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Talk Your Book: Investing in the Carbon Transformation

On an episode of Animal Spirits’ “Talk Your Book”, Roger Mortimer, Portfolio Manager of KraneShares Global Carbon Transformation ETF (Ticker: KGHG), provides insight into the developments within the energy markets and the trajectory of the clean energy transition.

Highlights from the podcast:

  • The impact of clean energy within our current energy markets
  • How to identify growth opportunities/transformative companies in the energy transition
  • The impact of regulation and ESG mandates on climate progress
  • The decarbonization outlook 20+ years out

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See below for the full transcript.


For KGHG standard performance, top 10 holdings, risks, and other fund information, please click here.

For KRBN standard performance, top 10 holdings, risks, and other fund information, please click here.


Introduction:

Today’s animal spirits is brought to you by KraneShares. Go to KraneShares.com. To learn about the KraneShares Global Carbon Transformation ETF. Its ticker is KGHG.

Welcome to Animal Spirits, a show about markets, life and investing. Join Michael Batnick and Ben Carlson as they talk about what they’re reading, writing and watching. Michael Batnick and Ben Carlson work for Ritholtz Wealth Management. All opinions expressed by Michael and Ben or any podcast guests are solely their own opinions and do not reflect the opinion of Ritholtz Wealth Management. This podcast is for informational purposes only and should not be relied upon for investment decisions. Clients of Ritholtz Wealth Management may maintain positions in the securities discussed in this podcast.

Welcome to Animal Spirits with Michael and Ben. Michael, we’ve had a few people come on the podcast over the years talking about the possibility of a commodities supercycle. I think one of the more unintended consequence way that this could happen is the movement away from fossil fuels. Just because if everyone’s gonna be driving an electric vehicle in the years ahead, getting from where we are now to there seems like it’s going to take a long time for the build-out of not only the cars and the battery technology but also the plug-in system for chargers and all that stuff. And if people see that’s where we’re going, and then we just stop investing in oil and gas technology as much as we did in the past. Doesn’t that just drive the price of oil up until we get to that point? So the transition period makes it even worse.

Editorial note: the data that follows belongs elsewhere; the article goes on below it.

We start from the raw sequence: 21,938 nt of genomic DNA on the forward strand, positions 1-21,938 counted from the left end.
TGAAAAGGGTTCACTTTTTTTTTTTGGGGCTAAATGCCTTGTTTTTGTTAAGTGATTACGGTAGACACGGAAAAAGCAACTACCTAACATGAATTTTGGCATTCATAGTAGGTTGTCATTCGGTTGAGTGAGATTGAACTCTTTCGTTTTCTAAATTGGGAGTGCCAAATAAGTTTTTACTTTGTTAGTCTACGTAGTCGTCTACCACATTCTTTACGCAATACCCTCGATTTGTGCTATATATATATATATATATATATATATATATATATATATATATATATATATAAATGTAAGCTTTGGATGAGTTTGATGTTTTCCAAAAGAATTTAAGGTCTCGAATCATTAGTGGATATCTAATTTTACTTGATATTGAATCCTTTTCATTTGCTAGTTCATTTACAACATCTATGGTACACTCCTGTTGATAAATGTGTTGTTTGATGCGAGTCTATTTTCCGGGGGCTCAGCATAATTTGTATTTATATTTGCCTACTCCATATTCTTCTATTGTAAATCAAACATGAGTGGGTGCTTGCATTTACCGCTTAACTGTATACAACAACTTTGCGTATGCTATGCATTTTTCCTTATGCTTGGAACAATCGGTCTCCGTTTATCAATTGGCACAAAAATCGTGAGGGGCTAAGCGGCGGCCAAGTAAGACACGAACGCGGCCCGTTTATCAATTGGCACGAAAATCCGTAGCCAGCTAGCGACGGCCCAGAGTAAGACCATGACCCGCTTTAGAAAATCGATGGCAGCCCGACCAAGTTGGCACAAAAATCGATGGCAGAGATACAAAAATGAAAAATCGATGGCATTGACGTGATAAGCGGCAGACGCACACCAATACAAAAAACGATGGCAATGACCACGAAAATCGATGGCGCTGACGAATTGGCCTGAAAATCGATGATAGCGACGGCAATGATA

I was about to say something I have, like no opinion. I don’t know. I was just saying, like, they’re not gonna stop producing oil and gas. I could be missing something here. But it seems to me that going from this place where we’re going to reduce emissions could actually make the price of oil even worse than it is now. I hear you’re saying I don’t know. All I want to know is when do they make a electric minivan. I’m waiting for my electric Ford Explorer, that’s when I’m gonna make the move. Another thing is, that’s like another wealth inequality thing. If you can afford an electric vehicle, since they seem to be much higher priced, in most instances, doesn’t that mean that in the future, the people who can’t afford one are gonna be the ones complaining about gas. And we have like a class warfare over cars. What is it? I think 10% of cars are electric in the United States. Is that about right? I thought it was 10% of sales, not 10% of total sales last year. 10% would be a high number, right? You’re right, maybe more like 2%. It’s a long way to go.  100% of all Tesla’s have a license plate that is unique to them. What do you call it like a personalized license plate? If you have a test plate, you have to have a vanity plate? Not everyone, but 70% of people with a vanity plates are questionable people, shall we say?

It’s pretty fair. Don’t you think? You’ve heard people on the show? I think today, Roger was one of them. I don’t wanna put words in his mouth. But this is like the next big investment opportunity. Like the next trillion dollar company will be one that is in climate change. And I think that makes a lot of sense. Might or might not happen. But thoughts? It does make sense. It is interesting between like, how much of that is going to be government pushing stuff forward, or pulling people kicking and screaming versus someone that just comes along and makes like an unbelievable technology that forces us to do it. What’s the Churchill quote about, we always make the right decision, but only after exhausting all the options first. That’s what he said about Americans. I will say that seems like us with climate change. This is a top three I don’t mind going out of my comfort zone. This is a top three conversation where I felt I knew absolutely nothing. So happy that Roger came on to help explain to us a little bit about the opportunities ahead. Here is our conversation with Roger Mortimer.